“Aster always looks forward to the Midwinter Festival, a reunion of the entire Vanissen family that includes competitions in witchery and shapeshifting. This year. he’s especially excited to compete in the annual Jolrun tournament – as a witch. He’s determined to show everyone that he’s proud of who he is and what he’s learned, but he knows it won’t be easy to defy tradition. Ariel has darker things on her mind than the festival – like the mysterious witch who’s been visiting her dreams, claiming to know the truth about Ariel’s past. She appreciates everything the Vanissens have done for her. But Ariel still craves a place where she truly belongs. The festival is a whirlwind of excitement and activity, but for Aster and Ariel nothing goes according to plan. When a powerful and sinister force invades the reunion, threatening to destroy everything the young witches have fought for, can they find the courage to fight it together? Or will dark magic tear them apart?
-Synopsis from inside front cover
I always look forward to reading seasonal graphic novels this time of year, and this month I’ll be reviewing witchy ones in particular. I’ll be posting them throughout the month of October.
*light spoilers below*
In The Midwinter Witch, Aster is preparing for a big family gathering in the Vanissen’s and their extended family will be meeting for the Midwinter Festival. Aster’s friend Charlie joins them, along with their new friend Ariel, who we met in the last book. Ariel is still new to magic and wants to know who her real family is. When a family member she has never met reaches out to Ariel in a dream, Ariel decides that she may want to pursue that relationship for the sake of belonging somewhere.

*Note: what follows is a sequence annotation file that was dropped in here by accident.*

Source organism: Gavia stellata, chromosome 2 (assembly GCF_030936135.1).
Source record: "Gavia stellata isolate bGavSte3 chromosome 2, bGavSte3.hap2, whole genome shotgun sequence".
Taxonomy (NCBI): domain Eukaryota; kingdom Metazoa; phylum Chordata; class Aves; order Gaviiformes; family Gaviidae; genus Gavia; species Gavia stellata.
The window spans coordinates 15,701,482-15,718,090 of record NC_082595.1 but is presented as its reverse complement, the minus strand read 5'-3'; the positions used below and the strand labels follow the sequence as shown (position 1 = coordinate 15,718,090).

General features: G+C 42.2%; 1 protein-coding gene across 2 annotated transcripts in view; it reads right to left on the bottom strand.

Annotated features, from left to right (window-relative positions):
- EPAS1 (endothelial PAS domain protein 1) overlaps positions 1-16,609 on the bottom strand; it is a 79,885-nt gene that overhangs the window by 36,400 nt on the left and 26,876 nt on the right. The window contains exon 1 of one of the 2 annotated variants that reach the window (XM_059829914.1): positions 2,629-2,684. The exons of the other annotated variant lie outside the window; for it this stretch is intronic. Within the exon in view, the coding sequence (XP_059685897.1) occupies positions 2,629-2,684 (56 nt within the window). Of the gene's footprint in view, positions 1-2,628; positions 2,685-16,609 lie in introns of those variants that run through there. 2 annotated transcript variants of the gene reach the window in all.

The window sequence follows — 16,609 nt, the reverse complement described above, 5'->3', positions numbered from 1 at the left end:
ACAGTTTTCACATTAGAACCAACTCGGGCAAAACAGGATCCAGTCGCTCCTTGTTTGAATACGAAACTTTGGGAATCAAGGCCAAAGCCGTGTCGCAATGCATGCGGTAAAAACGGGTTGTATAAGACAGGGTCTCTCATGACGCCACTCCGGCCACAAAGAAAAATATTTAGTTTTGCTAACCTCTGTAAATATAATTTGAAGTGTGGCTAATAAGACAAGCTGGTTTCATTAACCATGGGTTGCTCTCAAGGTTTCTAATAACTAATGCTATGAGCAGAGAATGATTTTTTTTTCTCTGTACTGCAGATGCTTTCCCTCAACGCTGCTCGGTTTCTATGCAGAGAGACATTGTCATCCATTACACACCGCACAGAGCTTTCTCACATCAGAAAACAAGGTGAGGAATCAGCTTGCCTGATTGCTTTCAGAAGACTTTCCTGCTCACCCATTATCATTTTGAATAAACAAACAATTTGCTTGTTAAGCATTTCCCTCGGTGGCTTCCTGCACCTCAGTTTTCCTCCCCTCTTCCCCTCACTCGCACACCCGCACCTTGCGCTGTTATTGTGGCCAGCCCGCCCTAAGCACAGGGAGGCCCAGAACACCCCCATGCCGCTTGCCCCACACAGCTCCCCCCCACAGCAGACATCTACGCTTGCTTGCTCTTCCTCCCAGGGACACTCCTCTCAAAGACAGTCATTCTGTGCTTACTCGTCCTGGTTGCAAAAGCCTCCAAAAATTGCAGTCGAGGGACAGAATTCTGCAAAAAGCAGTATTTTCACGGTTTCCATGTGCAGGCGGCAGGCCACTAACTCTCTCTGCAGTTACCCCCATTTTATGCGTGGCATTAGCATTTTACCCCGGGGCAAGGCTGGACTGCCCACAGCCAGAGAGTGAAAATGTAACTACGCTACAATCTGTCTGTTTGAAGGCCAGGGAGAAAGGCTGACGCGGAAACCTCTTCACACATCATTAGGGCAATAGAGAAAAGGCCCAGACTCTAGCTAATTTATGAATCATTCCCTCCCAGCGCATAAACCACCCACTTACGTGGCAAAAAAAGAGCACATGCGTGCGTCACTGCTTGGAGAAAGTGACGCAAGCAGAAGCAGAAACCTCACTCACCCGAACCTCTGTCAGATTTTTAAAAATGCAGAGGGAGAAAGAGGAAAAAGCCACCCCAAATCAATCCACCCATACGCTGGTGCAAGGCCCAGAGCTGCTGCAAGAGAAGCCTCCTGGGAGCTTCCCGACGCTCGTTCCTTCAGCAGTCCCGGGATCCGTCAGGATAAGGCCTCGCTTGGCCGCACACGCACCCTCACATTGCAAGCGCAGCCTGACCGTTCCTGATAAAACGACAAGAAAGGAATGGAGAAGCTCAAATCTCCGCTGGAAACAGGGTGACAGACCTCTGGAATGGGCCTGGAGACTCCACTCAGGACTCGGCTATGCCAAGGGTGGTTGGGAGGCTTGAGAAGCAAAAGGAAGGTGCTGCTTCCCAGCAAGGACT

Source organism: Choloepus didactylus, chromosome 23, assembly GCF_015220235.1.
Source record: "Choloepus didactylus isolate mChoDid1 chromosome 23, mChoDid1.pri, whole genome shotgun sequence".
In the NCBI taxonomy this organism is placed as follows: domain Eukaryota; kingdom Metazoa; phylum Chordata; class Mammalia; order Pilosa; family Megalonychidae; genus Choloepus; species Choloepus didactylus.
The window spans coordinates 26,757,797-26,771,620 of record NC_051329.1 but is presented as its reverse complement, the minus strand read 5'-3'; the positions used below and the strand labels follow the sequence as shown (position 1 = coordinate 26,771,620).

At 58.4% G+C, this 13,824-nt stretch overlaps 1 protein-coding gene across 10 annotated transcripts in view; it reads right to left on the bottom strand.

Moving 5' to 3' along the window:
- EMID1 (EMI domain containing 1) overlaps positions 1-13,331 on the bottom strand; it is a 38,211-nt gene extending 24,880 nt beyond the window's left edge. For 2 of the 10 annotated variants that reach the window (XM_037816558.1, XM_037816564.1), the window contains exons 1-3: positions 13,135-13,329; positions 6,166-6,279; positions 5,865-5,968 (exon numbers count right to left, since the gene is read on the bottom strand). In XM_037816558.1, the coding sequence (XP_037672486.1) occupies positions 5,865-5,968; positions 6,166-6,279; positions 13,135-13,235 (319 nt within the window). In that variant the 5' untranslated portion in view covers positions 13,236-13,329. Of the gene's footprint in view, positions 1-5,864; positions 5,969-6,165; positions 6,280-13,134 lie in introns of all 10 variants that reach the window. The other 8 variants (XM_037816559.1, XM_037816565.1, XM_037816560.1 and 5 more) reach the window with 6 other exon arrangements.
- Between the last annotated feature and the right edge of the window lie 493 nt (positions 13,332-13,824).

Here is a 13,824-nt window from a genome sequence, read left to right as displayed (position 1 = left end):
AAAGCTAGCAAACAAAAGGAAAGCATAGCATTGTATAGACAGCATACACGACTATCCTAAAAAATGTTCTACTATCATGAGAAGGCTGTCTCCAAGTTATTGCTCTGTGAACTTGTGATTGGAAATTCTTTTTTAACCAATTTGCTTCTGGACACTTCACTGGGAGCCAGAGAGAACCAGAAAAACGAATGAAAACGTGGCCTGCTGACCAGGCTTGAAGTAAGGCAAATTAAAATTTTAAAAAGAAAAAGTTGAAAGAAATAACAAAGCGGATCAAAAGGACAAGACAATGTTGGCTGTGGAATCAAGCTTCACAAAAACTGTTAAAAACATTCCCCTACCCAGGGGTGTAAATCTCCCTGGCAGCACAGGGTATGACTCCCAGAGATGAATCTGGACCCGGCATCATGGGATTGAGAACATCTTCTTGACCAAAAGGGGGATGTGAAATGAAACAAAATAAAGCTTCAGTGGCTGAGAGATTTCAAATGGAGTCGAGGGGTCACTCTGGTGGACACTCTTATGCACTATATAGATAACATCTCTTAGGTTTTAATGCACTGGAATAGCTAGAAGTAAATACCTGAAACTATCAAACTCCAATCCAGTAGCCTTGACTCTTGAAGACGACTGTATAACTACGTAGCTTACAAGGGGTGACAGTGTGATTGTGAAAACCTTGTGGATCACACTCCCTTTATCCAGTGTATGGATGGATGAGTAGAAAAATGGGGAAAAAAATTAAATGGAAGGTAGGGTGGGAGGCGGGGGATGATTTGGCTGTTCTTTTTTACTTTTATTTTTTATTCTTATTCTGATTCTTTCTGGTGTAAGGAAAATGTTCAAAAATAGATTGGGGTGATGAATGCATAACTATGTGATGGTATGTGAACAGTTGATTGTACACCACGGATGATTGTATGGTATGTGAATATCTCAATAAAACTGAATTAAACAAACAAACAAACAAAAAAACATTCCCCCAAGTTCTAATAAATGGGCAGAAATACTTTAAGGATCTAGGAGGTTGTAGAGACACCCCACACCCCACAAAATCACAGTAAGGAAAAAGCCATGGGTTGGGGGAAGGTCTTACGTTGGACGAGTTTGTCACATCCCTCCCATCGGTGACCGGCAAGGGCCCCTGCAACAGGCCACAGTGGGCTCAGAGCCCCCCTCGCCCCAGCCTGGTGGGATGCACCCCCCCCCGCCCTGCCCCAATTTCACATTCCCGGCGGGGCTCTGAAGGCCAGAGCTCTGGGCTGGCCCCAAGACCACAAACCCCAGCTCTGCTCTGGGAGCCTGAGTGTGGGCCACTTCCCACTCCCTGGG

The Midwinter Festival includes the shifting competition and the witchery competition, also known as the Jolrun. Aster is competing in the Jolrun, the first boy ever to do so, and his mother encourages Ariel to participate, too. After the Jolrun, in a fit of insecurity and fear, Ariel summons her aunt and when she show up, she brings dark magic with her. Ariel has to decide who she trusts more: her blood relative or Aster and the rest of his family.
Despite my description above, this volume of The Witch Boy series felt lackluster to me. None of the above topics were explored in depth. In my post about book two, The Hidden Witch, I did compare the story line to The Okay Witch and the Hungry Shadow which is for readers of the same age group, and also deals with topics surrounding belonging and prejudice. I think The Okay Witch series has done a more effective job of addressing those issues head-on, explaining them directly in social contexts, in a way that is organic with the story itself. This series on the other hand dances around the issues, in my opinion, and what results is a story that could have been more but simply wasn’t.
I don’t think I’m the right reader for this series so I likely will not read future books.